Now it is time to get building, and we're in for quite a lengthy one with 6 bagged sections to complete.  This first section is pretty much all tiles; lots and lots of tiles.  These take a while to lay out (and longer if you're a bit pedantic like me and want all of the dots left behind by the sprues to be pointing the same way).  Speaking of those dots, I was a bit sad to see these on the sides of many of the 1x2, 1x3, 1x4 and even 1x6 tiles now, where they used to be on the underside either in the centre of at one end.  I say most; really every tile in this set has the sprue dots on an edge, except for 4 of the 1x2 dark grey tiles in this section.  Mostly these can be hidden, but not always, it was definitely better when they were on the underside.

The footprint for the building is 48x32, as shown below.  In reality, it is really 2 separate buildings, one taking up a 32x16 space on the left and the other occupying the standard 32x32 modular building size on the right.  The right building is designed to look like 2 buildings but is built as one (as we shall see later).

Baseplate Footprint

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We begin by laying out the tiles for the footpath and the building on the right, which will be a bakery.  This is followed by the fountain in the centre and the tiles for the florist shop at the back (part of the right building), and we complete part 1 with the tiles for the coffee shop in the left building.  There are lots of interesting tile colours and shapes, particularly around the fountain, including cut corners and the shield pieces.

Tiles

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As the tiles are laid down, the size of the buildings becomes clear, including spaces left in the floor for furnishing later.  In comparison to the original Cafe Corner set which had no interior at all, this is quite a different start!

Footpath and Bakery

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The fountain base is a neat build so I have included a couple of construction shots to show how it comes together.  The actual fountain won't be added until the second to last step of part 6 of the build, so we have the be patient for that, but we do get the base now.

Fountain construction

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Note the turntable in the entry to the building on the left; this will be used to create a doorway similar to the Cafe Corner entry, a nice throwback to that set.  There are lots of features of this build that reference all 11 of the past sets; I won't mention all of them so see how many you can spot!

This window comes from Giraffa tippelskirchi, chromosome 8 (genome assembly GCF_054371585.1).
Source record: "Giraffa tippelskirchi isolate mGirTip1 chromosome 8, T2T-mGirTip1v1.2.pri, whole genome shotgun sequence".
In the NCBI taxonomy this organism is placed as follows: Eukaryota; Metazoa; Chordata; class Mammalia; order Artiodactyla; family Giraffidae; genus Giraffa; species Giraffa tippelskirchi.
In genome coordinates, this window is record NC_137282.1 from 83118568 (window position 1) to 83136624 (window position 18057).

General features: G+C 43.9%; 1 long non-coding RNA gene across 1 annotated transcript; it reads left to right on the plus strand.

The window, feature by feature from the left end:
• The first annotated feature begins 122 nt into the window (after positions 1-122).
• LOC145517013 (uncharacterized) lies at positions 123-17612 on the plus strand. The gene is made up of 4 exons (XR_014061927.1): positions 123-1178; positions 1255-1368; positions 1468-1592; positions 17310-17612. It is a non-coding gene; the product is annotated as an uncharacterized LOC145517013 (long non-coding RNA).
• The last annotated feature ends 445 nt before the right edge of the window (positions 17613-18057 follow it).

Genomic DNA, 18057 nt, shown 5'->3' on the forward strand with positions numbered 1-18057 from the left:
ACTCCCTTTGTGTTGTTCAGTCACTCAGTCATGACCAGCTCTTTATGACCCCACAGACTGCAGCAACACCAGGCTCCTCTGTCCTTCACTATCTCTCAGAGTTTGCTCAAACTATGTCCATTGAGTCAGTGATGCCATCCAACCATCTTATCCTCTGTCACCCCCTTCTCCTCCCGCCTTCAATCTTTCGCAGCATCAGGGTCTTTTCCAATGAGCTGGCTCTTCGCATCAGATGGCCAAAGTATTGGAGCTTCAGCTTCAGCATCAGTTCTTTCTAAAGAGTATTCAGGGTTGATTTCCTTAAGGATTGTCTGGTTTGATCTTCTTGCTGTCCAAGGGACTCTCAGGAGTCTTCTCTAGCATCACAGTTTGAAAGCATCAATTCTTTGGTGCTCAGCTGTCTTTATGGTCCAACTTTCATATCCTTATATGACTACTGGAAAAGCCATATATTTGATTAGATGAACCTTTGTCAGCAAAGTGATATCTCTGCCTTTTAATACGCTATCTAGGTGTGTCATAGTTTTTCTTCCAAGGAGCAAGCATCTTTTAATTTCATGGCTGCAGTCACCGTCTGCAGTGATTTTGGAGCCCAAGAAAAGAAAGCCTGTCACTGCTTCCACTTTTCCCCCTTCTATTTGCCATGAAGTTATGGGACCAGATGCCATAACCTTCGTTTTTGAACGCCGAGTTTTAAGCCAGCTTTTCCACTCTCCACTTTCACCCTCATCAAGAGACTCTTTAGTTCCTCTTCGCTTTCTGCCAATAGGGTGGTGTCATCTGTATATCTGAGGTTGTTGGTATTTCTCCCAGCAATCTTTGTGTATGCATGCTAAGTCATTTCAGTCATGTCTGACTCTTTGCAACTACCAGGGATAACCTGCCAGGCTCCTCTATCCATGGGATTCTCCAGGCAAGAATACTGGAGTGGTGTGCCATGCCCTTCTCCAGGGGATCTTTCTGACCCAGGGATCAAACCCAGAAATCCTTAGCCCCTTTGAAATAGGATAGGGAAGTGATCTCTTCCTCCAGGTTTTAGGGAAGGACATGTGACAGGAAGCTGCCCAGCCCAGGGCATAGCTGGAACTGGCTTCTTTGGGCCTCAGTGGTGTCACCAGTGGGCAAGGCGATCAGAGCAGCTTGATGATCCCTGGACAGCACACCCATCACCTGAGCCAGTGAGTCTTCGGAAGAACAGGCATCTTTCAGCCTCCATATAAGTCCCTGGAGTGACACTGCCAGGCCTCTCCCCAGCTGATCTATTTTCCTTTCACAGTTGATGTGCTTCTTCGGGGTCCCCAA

Fountain Base and Left Building Entry

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With part 1 of the build finished, we can see how large each building is eventually going to be, although not much other than the floor tiles have been laid down.

Coffee Shop Floor

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Florist Floor

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Bakery Floor

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Part 1 also includes the baby's pram, which improves on the pram design that featured in the 10185 Green Grocer set.  The baby is in part 6 of the build along with the street lights and fountain, so we don't get to see the baby in the pram just yet!

Baby's Pram

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There are only a few spare parts left over at the end of this section, shown below.

Spare Parts

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The Build Part 2:  Bakery and Florist

In part 2 of the build, we construct the bakery and (most of) the florist that occupy the right building.  The florist is in the central section behind the fountain and connects to the bakery on the right.  The florist shop isn't actually finished in this part; the last couple of layers are added in part 3. 

Before building this section, there are some interesting parts to point out, including the blue/yellow bird (which is a new take on the old parrot mould with slight differences such as in the shape of the beak).  There is a variety of printed treats on 1x1 round tiles and some other interesting parts and colours, shown below.

Interesting Parts

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We start by building the bakery and florist interiors and back walls.  Immediately I am finding all sorts of exciting furnishings to make the building a little more interesting than just building up the walls.  In the bakery, we have a built-in oven in the back which includes a large black door with a cast-iron look to it and a play feature for getting the pastries out, demonstrated below.  In the florists shop, we have the counter with a till, money and plant inside a jar, a stand for the parrot and a display of flowers.  The flower display has a nice variety of colours for the flower pieces and includes a six-pronged flower stem, which when placed next to the brown brick makes for quite a snug fit (almost too snug, but I got it to stay there).

Bakery and Florist Interiors

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Florist Furniture

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Florist Interior